"Knuckle Sandwiches and Scoffed Textbooks"
is now less flogging in our great Schools than formerly, but then
less is learned there; so that what the boys get at one end they
lose at the other.
- Samuel Johnson
Mr. Harrison: "Tim, if you found 45 cents in one pocket and 35 cents
in the other, what would you have?"
C.: "Somebody else's pants."
in "The Towers", W.D. Lowe's yearbook, circa 1960. W.D. Lowe Technical
School (successor to the Windsor-Walkerville Technical School).
1650 students. All boys. A no-nonsense school. Run by Lee F. McGee,
who used to boast that he operated a "tight ship".
school where the appearance of the boys hulking through the halls
between classes belied the strict discipline of the institution.
Skin-tight pants, narrow ties, pointed shoes, white socks, duck-tail
haircuts, pink combs protruding from rear pockets.
no hair on the face. Any boy adventurous enough to sprout
a cookie-duster was promptly sent home to shave by the first teacher
who spotted the fuzz.
few years later Vice-Principal "Scrubby" Aitchison would keep an
old, painfully dull electric razor in his desk drawer for the rent-free
use of any boy looking five o'clock shadowish.
was a tough school where threats of "knuckle sandwiches" (sometimes
brought to realization in nearby alleys) were the order of the day.
a school with a province-wide reputation for excellence in the trades.
A Lowe grad had an edge on the graduate of any other school when
applying for a job in the trades anywhere in Ontario.
the boys knew it. They had a sense of pride in their school, which
sometimes descended to snobbery. I recall lecturing the boys in
assembly one day for their lordly and patronizing attitude toward
the students of "mere high schools".
that the academic side of education was ignored. When Lowe's first
Grade 13 class wrote the Ontario Departmentals in 1966, the boys
scored the highest average of all secondary schools in Windsor.
discipline was part of the explanation.
replies a careless boy, in reply to a query from his teacher.
beg your pardon!". "I mean 'yes'." "Yes, what?"
Sir!" "That's better."
strap was never far away. It could be and was applied for such infractions
as the use of profanity. And several sharp raps on the cranium,
administered by the teacher's knuckles, was the accepted method
of attracting the attention of a daydreaming lad.
Well I guess! In the early 1960's the boys at Lowe still carried
in the halls a "paddle" (a small piece of wood bearing the number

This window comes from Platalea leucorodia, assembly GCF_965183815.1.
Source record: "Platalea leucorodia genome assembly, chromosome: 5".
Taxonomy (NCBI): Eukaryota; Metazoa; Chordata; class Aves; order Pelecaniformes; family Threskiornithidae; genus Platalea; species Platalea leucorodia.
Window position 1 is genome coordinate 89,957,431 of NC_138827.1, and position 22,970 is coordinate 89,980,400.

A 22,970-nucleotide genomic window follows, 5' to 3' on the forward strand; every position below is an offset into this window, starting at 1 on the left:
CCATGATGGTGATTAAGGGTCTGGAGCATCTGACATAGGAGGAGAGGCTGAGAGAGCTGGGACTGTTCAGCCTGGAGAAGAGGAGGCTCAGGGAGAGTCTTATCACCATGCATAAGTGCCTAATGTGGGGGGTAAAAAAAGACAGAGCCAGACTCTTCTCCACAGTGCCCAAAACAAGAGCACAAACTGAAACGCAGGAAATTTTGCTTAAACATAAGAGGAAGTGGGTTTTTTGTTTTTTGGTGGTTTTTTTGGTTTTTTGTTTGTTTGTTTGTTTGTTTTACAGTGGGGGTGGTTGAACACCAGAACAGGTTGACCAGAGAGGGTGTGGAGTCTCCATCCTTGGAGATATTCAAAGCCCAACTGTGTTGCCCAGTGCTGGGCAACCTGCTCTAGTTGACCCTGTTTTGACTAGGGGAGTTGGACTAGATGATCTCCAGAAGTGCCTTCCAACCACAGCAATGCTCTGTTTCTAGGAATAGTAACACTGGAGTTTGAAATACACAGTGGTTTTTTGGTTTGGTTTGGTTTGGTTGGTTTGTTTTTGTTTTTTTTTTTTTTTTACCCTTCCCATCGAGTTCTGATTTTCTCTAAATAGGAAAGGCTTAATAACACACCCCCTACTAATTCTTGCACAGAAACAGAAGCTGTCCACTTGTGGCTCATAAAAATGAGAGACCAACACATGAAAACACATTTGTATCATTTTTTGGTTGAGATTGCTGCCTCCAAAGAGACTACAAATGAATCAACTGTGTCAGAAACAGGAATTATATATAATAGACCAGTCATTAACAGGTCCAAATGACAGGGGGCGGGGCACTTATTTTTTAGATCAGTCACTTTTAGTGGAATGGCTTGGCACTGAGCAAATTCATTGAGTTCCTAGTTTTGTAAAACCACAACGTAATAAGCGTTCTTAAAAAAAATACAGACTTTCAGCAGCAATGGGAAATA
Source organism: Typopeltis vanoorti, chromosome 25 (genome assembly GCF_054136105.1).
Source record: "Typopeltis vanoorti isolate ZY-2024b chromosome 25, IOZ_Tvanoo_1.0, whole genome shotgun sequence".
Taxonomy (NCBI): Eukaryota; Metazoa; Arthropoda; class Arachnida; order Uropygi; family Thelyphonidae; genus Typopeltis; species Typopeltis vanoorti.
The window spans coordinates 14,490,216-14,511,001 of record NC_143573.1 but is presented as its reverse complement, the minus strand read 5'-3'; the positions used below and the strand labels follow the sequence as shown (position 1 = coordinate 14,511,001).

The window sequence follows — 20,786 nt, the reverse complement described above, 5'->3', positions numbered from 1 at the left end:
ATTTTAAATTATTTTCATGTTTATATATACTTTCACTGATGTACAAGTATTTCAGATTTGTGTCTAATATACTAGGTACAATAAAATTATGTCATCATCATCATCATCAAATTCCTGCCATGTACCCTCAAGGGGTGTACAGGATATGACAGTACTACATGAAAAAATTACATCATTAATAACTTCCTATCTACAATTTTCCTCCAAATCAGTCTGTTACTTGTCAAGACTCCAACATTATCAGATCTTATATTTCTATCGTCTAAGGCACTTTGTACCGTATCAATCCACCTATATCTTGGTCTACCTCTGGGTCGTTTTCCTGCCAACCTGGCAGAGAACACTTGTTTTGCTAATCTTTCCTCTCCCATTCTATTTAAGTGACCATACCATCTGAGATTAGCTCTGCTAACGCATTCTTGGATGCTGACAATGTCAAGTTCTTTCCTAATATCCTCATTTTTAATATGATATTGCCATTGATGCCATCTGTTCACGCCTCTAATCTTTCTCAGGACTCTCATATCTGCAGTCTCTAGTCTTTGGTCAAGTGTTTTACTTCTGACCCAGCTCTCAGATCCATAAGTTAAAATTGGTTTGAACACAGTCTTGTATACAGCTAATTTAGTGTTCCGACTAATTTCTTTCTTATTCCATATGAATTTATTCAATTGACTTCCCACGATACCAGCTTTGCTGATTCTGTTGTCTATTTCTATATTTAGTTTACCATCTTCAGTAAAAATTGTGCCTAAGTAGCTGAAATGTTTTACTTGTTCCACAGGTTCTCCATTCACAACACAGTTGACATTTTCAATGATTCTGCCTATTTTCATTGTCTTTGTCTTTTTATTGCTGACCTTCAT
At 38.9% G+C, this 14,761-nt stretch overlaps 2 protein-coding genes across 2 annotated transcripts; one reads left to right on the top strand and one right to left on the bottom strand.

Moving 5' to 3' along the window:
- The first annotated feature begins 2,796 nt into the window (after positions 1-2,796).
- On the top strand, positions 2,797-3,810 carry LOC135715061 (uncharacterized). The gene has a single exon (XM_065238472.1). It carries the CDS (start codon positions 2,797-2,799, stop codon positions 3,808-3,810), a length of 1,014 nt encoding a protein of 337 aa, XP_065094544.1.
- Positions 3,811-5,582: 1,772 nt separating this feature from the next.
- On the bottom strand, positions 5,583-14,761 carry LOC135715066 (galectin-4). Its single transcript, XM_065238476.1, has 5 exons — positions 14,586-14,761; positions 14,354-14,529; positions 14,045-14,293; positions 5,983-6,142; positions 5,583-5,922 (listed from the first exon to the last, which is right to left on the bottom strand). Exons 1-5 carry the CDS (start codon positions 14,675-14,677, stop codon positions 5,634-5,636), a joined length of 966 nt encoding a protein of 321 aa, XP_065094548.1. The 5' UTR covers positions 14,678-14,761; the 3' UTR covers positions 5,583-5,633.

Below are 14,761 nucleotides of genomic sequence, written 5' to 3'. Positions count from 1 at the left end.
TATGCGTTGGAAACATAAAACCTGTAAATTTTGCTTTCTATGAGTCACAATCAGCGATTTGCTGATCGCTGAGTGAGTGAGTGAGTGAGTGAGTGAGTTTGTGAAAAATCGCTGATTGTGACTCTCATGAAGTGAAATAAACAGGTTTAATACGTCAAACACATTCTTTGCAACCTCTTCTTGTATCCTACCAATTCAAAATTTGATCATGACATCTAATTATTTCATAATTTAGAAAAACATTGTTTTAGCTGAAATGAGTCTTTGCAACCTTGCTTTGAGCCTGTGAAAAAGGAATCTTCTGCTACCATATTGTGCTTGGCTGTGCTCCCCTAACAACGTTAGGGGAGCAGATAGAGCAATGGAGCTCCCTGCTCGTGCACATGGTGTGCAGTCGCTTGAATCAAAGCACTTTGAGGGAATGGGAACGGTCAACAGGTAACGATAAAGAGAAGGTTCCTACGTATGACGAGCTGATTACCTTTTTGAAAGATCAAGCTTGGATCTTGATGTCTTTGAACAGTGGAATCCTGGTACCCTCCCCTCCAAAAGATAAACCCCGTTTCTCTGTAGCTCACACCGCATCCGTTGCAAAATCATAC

of the classroom from which the boy had been excused). And woe betide
any student caught in the halls without it.
to say, theft was at a minimum, but still a boy, when asked for
his missing textbook, would often reply: "Somebody scoffed it, Sir."
discipline was already waning. An edict from on high called for
teachers to surrender their classroom straps. Nearly 100 per cent
did. Nearly. A Board of Education mogul appeared at the class room
door of Pat McManus, who taught at Lowe for 100 years, to demand
that he surrender his strap.
it away from me," replied six-foot, three-inch Pat. The strap
school with 25 shops, including three for autos where the boys would
repair my old 1957 Pontiac and I could rest easy in the knowledge
that the work would be excellent. We had no "recalls" in those days.
tough school, but in some ways "oh, so gentle". With a literary
page in the yearbook. And no one laughed at the contributors of
the poems. Not unless he wanted to pay to have his teeth rearranged
as a postscript to the conversation.
Murray, the great coach of the 1940's and 1950's who produced more
championship basketball and football teams than anyone could remember.
Easing off a bit in the classrooms of the early 1960's.
Weir, artist unique, sporting his little goatee, the first beard
of any staff member in the Windsor school system.
Bill Malkin, academic director, whacking the flat of his hand on
the office counter and thundering at some cowering lad: "I don't
give a cuss why you were late! You'll serve a detention!"
Levine, proving over and over that all of those Italian boys were
shop teachers such as Charlie Murray, Clarence Cole, Fred Barnes
and William Anderson, all bringing a natural dignity into their
shops and classrooms.
continuous noonhour staff room crib game involving Messrs. Ryan,
Sherman, Aitchison and Sivell.
Merle Worthy's smile bringing a beam of sunshine into the front
joke in the yearbook:
(pointing to a cigarette butt in the shower room): "Is that yours,
"No, Sir. You saw it first."